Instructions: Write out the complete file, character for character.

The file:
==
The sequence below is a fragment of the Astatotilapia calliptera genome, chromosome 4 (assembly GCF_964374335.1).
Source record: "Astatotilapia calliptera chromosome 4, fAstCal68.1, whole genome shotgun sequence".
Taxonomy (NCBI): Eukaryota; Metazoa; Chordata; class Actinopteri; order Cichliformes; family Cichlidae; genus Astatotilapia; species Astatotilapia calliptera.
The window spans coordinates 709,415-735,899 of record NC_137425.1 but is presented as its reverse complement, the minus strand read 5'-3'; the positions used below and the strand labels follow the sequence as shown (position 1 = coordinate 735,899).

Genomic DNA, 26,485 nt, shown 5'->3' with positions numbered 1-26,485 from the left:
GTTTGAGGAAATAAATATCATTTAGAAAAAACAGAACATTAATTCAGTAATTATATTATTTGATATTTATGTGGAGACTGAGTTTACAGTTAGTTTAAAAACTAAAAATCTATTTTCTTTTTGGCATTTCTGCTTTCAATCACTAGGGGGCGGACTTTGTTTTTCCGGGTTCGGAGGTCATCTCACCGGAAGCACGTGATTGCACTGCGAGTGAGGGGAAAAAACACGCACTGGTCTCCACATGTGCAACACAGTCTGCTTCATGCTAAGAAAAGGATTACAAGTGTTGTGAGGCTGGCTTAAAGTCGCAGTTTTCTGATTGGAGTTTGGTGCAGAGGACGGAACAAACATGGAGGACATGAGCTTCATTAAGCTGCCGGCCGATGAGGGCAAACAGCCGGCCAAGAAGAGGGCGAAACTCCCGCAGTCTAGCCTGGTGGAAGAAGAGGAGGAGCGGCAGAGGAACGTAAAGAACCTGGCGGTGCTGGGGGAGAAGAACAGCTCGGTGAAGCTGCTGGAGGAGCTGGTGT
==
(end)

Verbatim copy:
The sequence below is a fragment of the Astatotilapia calliptera genome, chromosome 4 (assembly GCF_964374335.1).
Source record: "Astatotilapia calliptera chromosome 4, fAstCal68.1, whole genome shotgun sequence".
Taxonomy (NCBI): Eukaryota; Metazoa; Chordata; class Actinopteri; order Cichliformes; family Cichlidae; genus Astatotilapia; species Astatotilapia calliptera.
The window spans coordinates 709,415-735,899 of record NC_137425.1 but is presented as its reverse complement, the minus strand read 5'-3'; the positions used below and the strand labels follow the sequence as shown (position 1 = coordinate 735,899).

Genomic DNA, 26,485 nt, shown 5'->3' with positions numbered 1-26,485 from the left:
GTTTGAGGAAATAAATATCATTTAGAAAAAACAGAACATTAATTCAGTAATTATATTATTTGATATTTATGTGGAGACTGAGTTTACAGTTAGTTTAAAAACTAAAAATCTATTTTCTTTTTGGCATTTCTGCTTTCAATCACTAGGGGGCGGACTTTGTTTTTCCGGGTTCGGAGGTCATCTCACCGGAAGCACGTGATTGCACTGCGAGTGAGGGGAAAAAACACGCACTGGTCTCCACATGTGCAACACAGTCTGCTTCATGCTAAGAAAAGGATTACAAGTGTTGTGAGGCTGGCTTAAAGTCGCAGTTTTCTGATTGGAGTTTGGTGCAGAGGACGGAACAAACATGGAGGACATGAGCTTCATTAAGCTGCCGGCCGATGAGGGCAAACAGCCGGCCAAGAAGAGGGCGAAACTCCCGCAGTCTAGCCTGGTGGAAGAAGAGGAGGAGCGGCAGAGGAACGTAAAGAACCTGGCGGTGCTGGGGGAGAAGAACAGCTCGGTGAAGCTGCTGGAGGAGCTGGTGT